Clinical Psychology Information Night! Not for Seniors Only Are you a Freshman, Sophomore or Junior considering Graduate Study in Clinical Psychology? - PowerPoint PPT Presentation

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Clinical Psychology Information Night! Not for Seniors Only Are you a Freshman, Sophomore or Junior considering Graduate Study in Clinical Psychology?

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Title: Clinical Psychology Information Night! Not for Seniors Only Are you a Freshman, Sophomore or Junior considering Graduate Study in Clinical Psychology?


1
Clinical Psychology Information Night!Not for
Seniors OnlyAre you a Freshman, Sophomore or
Junior considering Graduate Study in Clinical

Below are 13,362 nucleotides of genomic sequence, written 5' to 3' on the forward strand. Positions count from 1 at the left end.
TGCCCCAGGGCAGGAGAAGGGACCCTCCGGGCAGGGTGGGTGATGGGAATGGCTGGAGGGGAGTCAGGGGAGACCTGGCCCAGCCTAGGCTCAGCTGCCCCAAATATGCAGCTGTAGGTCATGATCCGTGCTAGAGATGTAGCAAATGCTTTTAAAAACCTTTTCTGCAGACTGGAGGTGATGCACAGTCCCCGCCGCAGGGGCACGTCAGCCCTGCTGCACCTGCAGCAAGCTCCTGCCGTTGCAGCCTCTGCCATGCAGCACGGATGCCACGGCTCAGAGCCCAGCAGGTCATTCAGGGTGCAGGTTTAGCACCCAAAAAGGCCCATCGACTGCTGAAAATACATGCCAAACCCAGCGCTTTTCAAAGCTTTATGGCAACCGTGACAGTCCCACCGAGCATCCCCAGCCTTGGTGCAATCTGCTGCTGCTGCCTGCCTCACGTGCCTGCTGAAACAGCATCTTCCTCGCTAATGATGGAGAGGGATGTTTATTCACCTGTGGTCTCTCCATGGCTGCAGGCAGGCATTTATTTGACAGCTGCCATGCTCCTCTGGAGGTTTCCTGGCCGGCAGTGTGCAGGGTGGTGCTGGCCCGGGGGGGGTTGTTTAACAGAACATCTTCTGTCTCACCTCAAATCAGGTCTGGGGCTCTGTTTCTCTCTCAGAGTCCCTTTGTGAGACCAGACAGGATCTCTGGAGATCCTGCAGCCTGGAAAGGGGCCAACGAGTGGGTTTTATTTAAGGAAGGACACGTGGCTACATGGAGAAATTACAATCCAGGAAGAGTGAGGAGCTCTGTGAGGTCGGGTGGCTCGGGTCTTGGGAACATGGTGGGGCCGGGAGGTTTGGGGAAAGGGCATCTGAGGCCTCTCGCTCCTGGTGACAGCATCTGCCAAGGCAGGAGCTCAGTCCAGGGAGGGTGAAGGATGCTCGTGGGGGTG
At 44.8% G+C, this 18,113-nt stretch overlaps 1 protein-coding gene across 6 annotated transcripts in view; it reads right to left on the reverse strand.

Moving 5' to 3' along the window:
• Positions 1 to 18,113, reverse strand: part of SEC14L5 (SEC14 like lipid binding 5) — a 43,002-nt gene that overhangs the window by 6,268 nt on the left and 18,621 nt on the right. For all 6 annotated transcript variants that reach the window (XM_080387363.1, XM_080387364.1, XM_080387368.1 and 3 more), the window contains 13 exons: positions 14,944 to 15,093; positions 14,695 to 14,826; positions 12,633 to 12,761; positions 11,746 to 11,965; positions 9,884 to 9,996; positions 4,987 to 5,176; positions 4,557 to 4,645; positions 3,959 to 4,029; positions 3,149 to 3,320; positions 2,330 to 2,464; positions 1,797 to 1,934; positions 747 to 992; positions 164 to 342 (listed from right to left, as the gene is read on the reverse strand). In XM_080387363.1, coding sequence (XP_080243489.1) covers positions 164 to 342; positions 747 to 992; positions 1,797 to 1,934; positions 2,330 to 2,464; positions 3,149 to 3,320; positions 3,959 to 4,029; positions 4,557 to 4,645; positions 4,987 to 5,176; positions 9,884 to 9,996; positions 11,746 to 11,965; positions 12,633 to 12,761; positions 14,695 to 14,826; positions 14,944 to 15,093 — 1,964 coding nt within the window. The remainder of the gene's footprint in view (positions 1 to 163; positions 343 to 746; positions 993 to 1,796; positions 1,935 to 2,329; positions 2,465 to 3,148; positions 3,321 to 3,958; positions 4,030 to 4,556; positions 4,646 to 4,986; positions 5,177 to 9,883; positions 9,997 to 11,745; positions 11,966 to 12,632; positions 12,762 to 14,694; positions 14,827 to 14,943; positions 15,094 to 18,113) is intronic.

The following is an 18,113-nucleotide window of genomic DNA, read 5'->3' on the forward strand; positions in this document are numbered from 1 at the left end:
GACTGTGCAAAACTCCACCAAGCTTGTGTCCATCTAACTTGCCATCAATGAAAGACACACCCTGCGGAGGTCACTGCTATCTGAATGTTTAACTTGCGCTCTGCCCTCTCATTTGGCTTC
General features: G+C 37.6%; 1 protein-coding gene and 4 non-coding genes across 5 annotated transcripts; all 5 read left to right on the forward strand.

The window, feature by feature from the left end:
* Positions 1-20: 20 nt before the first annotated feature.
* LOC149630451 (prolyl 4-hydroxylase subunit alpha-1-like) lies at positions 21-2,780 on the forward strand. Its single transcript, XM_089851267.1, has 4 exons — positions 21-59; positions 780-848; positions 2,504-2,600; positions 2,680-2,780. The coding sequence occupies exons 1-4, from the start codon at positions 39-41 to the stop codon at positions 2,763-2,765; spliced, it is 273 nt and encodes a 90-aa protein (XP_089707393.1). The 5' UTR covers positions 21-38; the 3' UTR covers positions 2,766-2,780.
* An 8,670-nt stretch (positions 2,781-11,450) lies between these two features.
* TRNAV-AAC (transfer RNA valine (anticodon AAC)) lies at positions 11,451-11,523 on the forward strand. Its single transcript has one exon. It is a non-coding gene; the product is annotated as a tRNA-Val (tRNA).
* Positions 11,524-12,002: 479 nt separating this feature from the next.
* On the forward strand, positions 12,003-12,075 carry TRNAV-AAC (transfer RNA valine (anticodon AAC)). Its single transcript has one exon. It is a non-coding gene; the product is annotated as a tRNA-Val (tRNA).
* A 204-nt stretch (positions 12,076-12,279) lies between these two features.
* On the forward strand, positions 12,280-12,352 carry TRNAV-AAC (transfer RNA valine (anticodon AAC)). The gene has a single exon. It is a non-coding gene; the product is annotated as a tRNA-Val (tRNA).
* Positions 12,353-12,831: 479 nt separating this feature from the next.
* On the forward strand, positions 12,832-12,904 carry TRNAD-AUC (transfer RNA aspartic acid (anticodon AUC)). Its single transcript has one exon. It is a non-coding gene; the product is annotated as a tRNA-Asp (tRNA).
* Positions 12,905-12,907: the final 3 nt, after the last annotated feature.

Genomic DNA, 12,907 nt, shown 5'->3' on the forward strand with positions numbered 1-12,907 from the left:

Psychology?
  • WHEN? Thursday, October 4,
    2012WHERE? Science I room 149TIME? 730
    PMWHO? Professor Stephen Lisman
  • Distinguished Teaching Professor
  • BU Department of
    Psychology

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3
  • Selected topics
  • Differences between M.A., Ph.D, PsyD, Clinical
    and Counseling programs
  • How to prepare for graduate study in Psychology
  • The application process
  • Life in graduate school
  • Frequently asked questions and misconceptions
  • Income of Psychologists
  • Whatever else you want to ask about

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5
Useful Resources(click on hyperlinks)
  • General sources of interest
  • http//psyccareers.apa.org
  • http//psych.hanover.edu/handbook/applic2.html
  • http//www.psywww.com/careers/index.htm